What Happens on Intestacy?
Some people, no doubt, think that provided there is no liability for Inheritance Tax (IHT) there is no need to leave a will, on the assumption that everything will pass to their spouse.
This is not the case, however, when the personal assets are substantial. The spouse is entitled to the ‘chattels’ (the things that are moveable, such as personal effects, cars and so on) and receives the first £125,000 of the estate. In addition, they receive one half of the balance of the estate, in trust, for life with the other half passing to the children. If the children are under eighteen years old, their share is held in trust until they are eighteen; if they are eighteen or older it is due to them absolutely.
This can create significant problems. Consider what would happen if a husband were to die intestate leaving an estate with an agreed value for IHT of £200,000 and £20,000 worth of chattels. There would be no IHT on the estate, but the widow would receive only the chattels, plus £125,000 plus a half of the balance of £75,000. This would leave £37,500 to be divided amongst the children. Suppose, however, the £200,000 were represented by £10,000 in cash with the balance being the family home, owned in the late husband’s name. To stay in the family home, the widow may need to seek a mortgage – unhappy news indeed to break to a bereaved spouse. The alternative may be to sell the family home.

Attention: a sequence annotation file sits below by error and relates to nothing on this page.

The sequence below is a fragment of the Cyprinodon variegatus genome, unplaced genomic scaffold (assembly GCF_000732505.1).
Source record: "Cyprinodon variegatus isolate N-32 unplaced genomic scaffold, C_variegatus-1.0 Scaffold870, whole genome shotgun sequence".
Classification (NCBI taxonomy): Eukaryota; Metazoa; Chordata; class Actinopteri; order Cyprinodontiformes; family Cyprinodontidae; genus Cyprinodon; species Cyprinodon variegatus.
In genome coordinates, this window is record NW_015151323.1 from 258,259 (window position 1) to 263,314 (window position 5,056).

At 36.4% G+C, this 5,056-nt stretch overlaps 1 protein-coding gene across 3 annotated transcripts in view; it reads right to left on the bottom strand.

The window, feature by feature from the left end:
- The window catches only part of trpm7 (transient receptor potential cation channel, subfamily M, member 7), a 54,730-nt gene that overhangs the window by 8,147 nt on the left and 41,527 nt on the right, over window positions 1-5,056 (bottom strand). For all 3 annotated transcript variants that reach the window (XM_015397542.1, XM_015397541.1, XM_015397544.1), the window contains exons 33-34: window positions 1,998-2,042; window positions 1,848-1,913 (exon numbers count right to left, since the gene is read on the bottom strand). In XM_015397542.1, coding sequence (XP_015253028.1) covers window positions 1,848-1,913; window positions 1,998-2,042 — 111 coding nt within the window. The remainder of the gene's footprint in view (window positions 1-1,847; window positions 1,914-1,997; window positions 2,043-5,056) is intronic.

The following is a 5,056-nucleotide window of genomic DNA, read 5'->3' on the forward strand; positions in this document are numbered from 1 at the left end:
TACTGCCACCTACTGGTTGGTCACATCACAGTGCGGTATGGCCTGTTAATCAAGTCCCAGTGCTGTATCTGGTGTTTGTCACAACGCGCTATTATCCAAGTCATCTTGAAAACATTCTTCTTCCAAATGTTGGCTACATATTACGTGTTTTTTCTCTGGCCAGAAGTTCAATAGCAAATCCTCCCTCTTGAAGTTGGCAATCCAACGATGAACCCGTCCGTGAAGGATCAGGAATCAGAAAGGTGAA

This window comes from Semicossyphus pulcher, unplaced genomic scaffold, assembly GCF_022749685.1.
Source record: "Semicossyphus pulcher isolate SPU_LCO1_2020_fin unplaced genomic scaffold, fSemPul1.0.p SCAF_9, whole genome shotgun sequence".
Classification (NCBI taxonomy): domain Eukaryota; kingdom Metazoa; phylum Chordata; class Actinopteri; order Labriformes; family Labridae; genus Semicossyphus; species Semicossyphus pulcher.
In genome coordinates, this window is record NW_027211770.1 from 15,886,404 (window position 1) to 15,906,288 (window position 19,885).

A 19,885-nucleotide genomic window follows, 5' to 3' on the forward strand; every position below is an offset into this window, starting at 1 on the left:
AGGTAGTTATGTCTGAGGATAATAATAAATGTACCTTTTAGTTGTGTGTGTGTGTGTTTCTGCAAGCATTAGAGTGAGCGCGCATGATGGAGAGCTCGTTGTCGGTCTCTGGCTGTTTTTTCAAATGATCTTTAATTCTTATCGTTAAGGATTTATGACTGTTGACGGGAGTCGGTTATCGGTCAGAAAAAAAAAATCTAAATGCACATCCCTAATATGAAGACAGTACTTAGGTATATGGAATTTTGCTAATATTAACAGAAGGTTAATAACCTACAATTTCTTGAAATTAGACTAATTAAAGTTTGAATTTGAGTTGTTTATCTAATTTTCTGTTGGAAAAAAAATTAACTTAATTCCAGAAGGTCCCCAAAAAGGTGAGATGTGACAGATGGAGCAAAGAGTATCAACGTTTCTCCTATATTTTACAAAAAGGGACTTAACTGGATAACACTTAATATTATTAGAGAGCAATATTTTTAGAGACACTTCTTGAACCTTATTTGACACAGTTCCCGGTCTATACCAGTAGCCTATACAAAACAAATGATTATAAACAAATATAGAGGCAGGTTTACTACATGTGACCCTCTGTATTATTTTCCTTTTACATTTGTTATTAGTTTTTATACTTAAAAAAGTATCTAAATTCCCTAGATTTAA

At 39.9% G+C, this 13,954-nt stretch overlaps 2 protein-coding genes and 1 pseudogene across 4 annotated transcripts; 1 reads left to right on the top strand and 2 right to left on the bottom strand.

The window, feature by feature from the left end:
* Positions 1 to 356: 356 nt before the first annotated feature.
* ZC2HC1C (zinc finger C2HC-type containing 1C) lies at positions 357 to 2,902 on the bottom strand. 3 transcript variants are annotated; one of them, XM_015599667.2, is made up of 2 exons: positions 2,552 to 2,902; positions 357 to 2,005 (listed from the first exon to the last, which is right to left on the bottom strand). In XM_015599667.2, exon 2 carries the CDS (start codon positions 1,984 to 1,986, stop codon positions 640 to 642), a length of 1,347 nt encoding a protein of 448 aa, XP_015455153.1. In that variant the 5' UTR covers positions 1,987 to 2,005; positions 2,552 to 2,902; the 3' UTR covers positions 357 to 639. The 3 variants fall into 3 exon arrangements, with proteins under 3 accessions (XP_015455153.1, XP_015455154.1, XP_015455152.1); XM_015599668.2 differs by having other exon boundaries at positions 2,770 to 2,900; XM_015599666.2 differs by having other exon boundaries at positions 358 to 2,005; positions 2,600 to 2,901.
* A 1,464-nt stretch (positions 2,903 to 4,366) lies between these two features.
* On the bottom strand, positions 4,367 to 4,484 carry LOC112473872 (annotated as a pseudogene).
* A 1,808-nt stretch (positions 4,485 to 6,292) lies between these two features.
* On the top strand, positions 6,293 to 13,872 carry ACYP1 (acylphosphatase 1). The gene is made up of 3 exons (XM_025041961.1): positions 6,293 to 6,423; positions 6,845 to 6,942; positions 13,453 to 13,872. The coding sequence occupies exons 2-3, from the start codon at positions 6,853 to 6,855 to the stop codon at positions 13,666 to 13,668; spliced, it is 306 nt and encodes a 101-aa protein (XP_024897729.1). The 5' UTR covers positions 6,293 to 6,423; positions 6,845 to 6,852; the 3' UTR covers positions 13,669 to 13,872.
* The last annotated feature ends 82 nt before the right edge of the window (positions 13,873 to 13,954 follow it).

Different rules apply if there are no children. Also, when a couple live together but are not married, the surviving partner has few rights. In Scotland, there are different rules again and the provisions for spouses are slightly more generous than in England.